Sunday, December 13, 2015

OUR LADY OF KAMALIN: THE GUADALUPE CONNECTION

Today, December 12, is the Feast of Our Lady of Guadalupe. I have written columns about her for the U Matuna here and here.


But before there was a New World Our Lady of Guadalupe, there was an Old World Our Lady with the same name; and our own Lady of Kamalin, could very well be a copy. 


In the 8th century, Christians fleeing the Muslim conquest of Spain, buried a statue of the Blessed Mother in an unmarked location on the banks of the Guadalupejo River. 

It wasn't just any statue. Tradition held that the statue had been carved by St. Luke himself, who is thought to have personally spent time with the Mother of God (thus the details of the infancy narrative are only found in his Gospel). 

Over the centuries the statue found its way to the private oratory of Pope St. Gregory the Great (540-604), who gave it as a gift to the Bishop of Seville (Spain) where it was venerated until 711 A.D., when the Moors began to overrun the Iberian peninsula. 

If Tradition here is accurate, then the statue, having been carved by St. Luke who personally knew the Mother of God, then the likeness is nothing other than the very likeness of Mary, herself. (While the statute is black, it is thought to have been blackened by age and its centuries-long burial.)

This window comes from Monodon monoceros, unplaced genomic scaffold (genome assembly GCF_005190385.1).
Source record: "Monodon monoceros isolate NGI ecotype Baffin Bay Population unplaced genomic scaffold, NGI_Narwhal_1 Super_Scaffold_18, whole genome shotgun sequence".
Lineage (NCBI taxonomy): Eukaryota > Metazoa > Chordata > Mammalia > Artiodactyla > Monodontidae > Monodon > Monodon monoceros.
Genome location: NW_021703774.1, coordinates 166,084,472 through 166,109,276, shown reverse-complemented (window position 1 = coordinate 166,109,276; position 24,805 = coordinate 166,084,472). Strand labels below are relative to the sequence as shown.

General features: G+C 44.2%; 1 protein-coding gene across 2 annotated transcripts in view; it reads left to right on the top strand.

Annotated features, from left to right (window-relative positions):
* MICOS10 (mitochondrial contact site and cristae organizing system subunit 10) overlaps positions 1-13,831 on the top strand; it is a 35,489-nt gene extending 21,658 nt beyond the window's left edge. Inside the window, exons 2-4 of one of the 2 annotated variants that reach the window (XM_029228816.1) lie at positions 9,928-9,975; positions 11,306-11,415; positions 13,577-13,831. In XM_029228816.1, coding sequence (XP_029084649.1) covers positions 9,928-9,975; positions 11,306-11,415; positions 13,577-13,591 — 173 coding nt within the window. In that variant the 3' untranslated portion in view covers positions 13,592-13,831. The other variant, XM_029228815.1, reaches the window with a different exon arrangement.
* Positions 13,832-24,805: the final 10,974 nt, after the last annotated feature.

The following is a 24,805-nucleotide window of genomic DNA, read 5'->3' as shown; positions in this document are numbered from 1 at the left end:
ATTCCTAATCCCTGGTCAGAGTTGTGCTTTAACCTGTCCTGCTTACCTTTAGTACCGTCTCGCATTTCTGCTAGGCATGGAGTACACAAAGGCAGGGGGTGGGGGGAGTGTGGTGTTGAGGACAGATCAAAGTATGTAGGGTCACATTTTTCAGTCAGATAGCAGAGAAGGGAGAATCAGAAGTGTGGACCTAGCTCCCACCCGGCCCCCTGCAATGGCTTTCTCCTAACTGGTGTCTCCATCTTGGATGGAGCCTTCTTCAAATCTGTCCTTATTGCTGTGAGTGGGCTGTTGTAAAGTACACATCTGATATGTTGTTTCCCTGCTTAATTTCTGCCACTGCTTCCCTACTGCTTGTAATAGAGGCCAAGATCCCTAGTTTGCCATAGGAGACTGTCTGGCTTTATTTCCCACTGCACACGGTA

The Christian reconquest of Spain began in 1224, and in 1326, Our Lady is said to have appeared to a herdsman and revealed the statue’s location. The statue was entrusted to the Franciscans and a monastery was built on the spot which soon became the most celebrated shrine in Spain. 

By 1492, the year, the Moors were said to have been fully expelled from Spain and Christianity restored, the shrine, so named Our Lady of Guadalupe because of the location of its discovery along the banks of the Guadalupejo River, had become one of the most venerated shrines in Spain.

Because of its popularity and what was believed to be the patronage of Our Lady in restoring Christian Spain, copies of the statue were made and brought aboard Spanish ships for protection. 

One of those ships was thought to have sunk off the coast of Guam. 

And you know the rest of the story. 

3 comments:

  1. i picked up this custom from friends in spain (although i think we also sometimes did this on guam in the past) ... belated happy feast day to all guadalupes and lupitas! :)

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  2. Wonderful to know this. Thank you for your research.

    ReplyDelete

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